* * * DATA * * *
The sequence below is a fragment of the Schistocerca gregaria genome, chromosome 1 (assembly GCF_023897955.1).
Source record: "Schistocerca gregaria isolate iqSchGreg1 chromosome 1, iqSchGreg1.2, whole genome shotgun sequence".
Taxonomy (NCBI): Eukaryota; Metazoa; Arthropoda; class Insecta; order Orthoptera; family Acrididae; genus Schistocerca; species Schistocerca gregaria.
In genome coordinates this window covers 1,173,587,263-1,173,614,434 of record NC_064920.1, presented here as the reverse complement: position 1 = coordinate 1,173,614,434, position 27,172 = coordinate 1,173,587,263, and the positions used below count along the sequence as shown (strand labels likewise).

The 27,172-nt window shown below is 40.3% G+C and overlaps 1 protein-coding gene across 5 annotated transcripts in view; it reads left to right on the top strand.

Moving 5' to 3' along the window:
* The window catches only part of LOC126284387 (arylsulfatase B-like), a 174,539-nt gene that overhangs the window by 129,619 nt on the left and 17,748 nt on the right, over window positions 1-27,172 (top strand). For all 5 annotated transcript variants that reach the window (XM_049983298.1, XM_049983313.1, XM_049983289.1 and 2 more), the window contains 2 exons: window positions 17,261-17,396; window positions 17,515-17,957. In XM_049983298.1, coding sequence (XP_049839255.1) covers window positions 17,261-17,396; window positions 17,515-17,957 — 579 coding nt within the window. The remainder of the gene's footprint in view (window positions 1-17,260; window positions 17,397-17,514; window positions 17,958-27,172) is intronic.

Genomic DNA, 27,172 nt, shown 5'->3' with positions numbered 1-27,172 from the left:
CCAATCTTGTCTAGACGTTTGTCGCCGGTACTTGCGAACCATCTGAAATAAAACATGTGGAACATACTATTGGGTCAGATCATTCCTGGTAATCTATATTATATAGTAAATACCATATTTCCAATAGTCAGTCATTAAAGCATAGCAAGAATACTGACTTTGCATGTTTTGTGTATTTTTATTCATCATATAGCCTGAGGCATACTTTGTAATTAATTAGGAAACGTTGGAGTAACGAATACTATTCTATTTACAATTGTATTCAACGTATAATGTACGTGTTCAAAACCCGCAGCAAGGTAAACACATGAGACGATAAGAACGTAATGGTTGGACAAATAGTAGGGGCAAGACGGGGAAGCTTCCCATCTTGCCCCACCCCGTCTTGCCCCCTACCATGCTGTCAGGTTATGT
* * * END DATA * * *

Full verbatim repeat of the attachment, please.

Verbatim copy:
The sequence below is a fragment of the Schistocerca gregaria genome, chromosome 1 (assembly GCF_023897955.1).
Source record: "Schistocerca gregaria isolate iqSchGreg1 chromosome 1, iqSchGreg1.2, whole genome shotgun sequence".
Taxonomy (NCBI): Eukaryota; Metazoa; Arthropoda; class Insecta; order Orthoptera; family Acrididae; genus Schistocerca; species Schistocerca gregaria.
In genome coordinates this window covers 1,173,587,263-1,173,614,434 of record NC_064920.1, presented here as the reverse complement: position 1 = coordinate 1,173,614,434, position 27,172 = coordinate 1,173,587,263, and the positions used below count along the sequence as shown (strand labels likewise).

The 27,172-nt window shown below is 40.3% G+C and overlaps 1 protein-coding gene across 5 annotated transcripts in view; it reads left to right on the top strand.

Moving 5' to 3' along the window:
* The window catches only part of LOC126284387 (arylsulfatase B-like), a 174,539-nt gene that overhangs the window by 129,619 nt on the left and 17,748 nt on the right, over window positions 1-27,172 (top strand). For all 5 annotated transcript variants that reach the window (XM_049983298.1, XM_049983313.1, XM_049983289.1 and 2 more), the window contains 2 exons: window positions 17,261-17,396; window positions 17,515-17,957. In XM_049983298.1, coding sequence (XP_049839255.1) covers window positions 17,261-17,396; window positions 17,515-17,957 — 579 coding nt within the window. The remainder of the gene's footprint in view (window positions 1-17,260; window positions 17,397-17,514; window positions 17,958-27,172) is intronic.

Genomic DNA, 27,172 nt, shown 5'->3' with positions numbered 1-27,172 from the left:
CCAATCTTGTCTAGACGTTTGTCGCCGGTACTTGCGAACCATCTGAAATAAAACATGTGGAACATACTATTGGGTCAGATCATTCCTGGTAATCTATATTATATAGTAAATACCATATTTCCAATAGTCAGTCATTAAAGCATAGCAAGAATACTGACTTTGCATGTTTTGTGTATTTTTATTCATCATATAGCCTGAGGCATACTTTGTAATTAATTAGGAAACGTTGGAGTAACGAATACTATTCTATTTACAATTGTATTCAACGTATAATGTACGTGTTCAAAACCCGCAGCAAGGTAAACACATGAGACGATAAGAACGTAATGGTTGGACAAATAGTAGGGGCAAGACGGGGAAGCTTCCCATCTTGCCCCACCCCGTCTTGCCCCCTACCATGCTGTCAGGTTATGT